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News Briefs

Hurricane Michelle Barrels Across Cuba, Florida Keys Brace


Michelle, the most powerful hurricane to hit Cuba in more than half a century, plowed across the Caribbean island Sunday, pummeling it with torrential rains and howling winds.Authorities in Cuba had already evacuated 750,000 people from low-lying areas, and 625,000 head of livestock were herded to higher ground.

Sustained winds of 124 mph were reported at Cayo Largo, a weather station off Cuba’s southern coast, and forecasters predicted that the storm could dump 10 to 20 inches of rain, causing widespread flooding. Waves along Cuba’s southern shoreline were expected to surge as much as 20 feet.

Forecasters said the storm had probably peaked by late Sunday. To the north, in the Florida Keys, winds increased steadily Sunday to reach over 50 mph on Sand Key. Authorities have ordered all 90,000 residents and tourists in the archipelago to leave, but many are staying on. Key West Mayor Jimmy Weekley estimated that no more than 20% of his city’s 25,000 people had departed.

Michelle was not expected to score a direct hit on the Keys but could subject the chain of low-lying islands off the Florida peninsula to hurricane-force winds and a storm surge that could make seas 2 to 3 feet higher.

Pakistanis Tone Down Call to Halt Airstrikes During Ramadan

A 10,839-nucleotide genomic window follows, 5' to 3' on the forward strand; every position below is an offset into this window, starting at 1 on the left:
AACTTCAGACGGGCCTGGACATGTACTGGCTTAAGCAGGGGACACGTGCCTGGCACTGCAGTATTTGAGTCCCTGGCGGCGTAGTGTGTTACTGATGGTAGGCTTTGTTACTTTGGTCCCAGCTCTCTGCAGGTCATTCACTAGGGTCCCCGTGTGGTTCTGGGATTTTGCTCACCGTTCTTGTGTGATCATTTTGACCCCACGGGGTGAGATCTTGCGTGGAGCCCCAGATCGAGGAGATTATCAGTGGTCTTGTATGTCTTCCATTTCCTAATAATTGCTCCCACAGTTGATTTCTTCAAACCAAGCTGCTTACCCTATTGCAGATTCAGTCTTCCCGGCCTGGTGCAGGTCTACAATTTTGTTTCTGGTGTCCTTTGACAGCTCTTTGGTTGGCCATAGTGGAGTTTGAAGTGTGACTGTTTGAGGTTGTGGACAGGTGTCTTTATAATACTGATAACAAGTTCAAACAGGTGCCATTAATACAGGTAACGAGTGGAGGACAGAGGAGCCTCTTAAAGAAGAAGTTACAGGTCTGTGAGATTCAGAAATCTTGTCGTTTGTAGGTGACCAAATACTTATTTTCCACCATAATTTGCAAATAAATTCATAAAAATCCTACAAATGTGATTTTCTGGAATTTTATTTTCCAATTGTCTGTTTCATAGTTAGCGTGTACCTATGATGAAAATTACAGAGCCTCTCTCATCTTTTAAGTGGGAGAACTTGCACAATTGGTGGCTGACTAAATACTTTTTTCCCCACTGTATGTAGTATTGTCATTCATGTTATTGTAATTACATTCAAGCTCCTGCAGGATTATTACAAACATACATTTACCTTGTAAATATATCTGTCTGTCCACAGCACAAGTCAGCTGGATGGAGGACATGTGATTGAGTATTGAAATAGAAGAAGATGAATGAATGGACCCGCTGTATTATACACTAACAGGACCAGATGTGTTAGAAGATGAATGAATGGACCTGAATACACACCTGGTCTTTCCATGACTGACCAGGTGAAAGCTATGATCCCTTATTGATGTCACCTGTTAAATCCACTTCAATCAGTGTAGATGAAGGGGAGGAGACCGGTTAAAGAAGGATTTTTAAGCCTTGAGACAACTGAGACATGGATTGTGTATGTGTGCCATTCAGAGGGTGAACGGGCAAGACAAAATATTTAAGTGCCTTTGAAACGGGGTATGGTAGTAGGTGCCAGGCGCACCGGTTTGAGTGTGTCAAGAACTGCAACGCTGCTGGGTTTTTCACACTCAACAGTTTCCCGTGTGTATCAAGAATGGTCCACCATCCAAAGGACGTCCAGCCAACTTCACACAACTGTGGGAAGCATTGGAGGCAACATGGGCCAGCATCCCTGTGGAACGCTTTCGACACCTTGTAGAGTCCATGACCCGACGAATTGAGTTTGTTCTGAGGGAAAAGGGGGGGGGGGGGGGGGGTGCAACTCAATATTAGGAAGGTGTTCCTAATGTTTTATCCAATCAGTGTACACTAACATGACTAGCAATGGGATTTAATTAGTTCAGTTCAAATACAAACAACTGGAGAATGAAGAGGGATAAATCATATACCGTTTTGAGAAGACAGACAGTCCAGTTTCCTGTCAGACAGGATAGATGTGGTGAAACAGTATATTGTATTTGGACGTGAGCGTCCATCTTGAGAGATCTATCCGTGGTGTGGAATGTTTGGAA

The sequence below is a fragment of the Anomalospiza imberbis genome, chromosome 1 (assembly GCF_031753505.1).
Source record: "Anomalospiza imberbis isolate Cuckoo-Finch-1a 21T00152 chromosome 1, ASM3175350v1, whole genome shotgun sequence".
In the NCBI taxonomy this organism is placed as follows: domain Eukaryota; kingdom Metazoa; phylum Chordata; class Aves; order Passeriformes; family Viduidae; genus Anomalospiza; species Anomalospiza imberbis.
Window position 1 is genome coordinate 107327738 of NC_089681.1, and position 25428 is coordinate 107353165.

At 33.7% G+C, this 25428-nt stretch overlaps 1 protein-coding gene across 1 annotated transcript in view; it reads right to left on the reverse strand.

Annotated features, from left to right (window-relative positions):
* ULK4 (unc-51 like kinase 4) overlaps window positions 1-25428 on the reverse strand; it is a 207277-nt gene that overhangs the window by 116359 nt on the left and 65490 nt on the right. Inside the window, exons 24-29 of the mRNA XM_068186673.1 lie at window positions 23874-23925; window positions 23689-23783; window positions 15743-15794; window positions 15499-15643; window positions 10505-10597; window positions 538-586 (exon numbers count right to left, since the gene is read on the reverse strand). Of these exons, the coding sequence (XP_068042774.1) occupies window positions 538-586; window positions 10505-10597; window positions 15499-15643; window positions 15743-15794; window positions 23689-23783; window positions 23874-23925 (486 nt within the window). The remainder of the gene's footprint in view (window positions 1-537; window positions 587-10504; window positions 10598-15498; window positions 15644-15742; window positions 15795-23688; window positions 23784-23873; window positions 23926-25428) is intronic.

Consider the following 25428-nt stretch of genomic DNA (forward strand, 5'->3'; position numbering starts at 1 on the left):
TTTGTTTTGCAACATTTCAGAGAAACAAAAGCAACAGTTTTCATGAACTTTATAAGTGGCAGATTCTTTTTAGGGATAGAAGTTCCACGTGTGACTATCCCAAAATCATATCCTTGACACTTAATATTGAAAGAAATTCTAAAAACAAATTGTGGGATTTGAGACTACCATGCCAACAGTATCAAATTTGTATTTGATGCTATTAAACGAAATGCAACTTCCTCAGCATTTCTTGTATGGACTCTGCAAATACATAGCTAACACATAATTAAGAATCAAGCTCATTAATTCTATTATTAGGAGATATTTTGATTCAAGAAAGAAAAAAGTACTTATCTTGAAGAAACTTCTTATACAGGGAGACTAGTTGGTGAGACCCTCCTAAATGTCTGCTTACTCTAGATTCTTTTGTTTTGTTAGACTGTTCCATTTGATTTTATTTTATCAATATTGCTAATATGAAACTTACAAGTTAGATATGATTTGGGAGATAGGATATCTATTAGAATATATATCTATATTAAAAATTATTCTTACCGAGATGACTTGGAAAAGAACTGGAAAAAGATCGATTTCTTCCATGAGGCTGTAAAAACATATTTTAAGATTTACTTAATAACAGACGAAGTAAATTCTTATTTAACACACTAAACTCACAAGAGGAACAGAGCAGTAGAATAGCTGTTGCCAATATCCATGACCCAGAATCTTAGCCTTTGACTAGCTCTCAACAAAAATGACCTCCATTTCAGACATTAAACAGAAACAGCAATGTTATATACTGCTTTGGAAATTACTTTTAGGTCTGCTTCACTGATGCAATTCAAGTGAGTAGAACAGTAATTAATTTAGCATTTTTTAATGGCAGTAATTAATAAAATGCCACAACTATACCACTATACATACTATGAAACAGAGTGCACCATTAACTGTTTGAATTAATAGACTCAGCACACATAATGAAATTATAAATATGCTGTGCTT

Pakistan's president, Gen. Pervez Musharraf, today backed away from calls to halt the bombing of Afghanistan during Ramadan, but cautioned visiting Defense Secretary Donald H. Rumsfeld that continued airstrikes during the holy month could cause negative political fallout throughout the Muslim world, senior U.S. and Pakistani officials said. Rumsfeld and Pakistani Foreign Minister Abdus Sattar later told reporters that while they were sensitive to Islamic concerns, military objectives took precedence in the war on terrorism.

“I'm certainly aware of the views of the president of Pakistan and interested in the views of any number of countries in the Muslim world,” Rumsfeld said. But he said Afghanistan’s ruling Taliban movement and bin Laden's al Qaeda network still pose a threat to Americans, and “it is important that the terrorists be stopped.”

In the United States, top military leaders said the Afghan campaign was on schedule and making "great progress" toward its goal of destroying al Qaeda and the Taliban. But Air Force Gen. Richard B. Myers, chairman of the Joint Chiefs of Staff, and Army Gen. Tommy R. Franks, who heads the U.S. Central Command and is the commander of U.S. forces in the war, warned in separate television interviews that the United States and its allies still face a long and difficult task.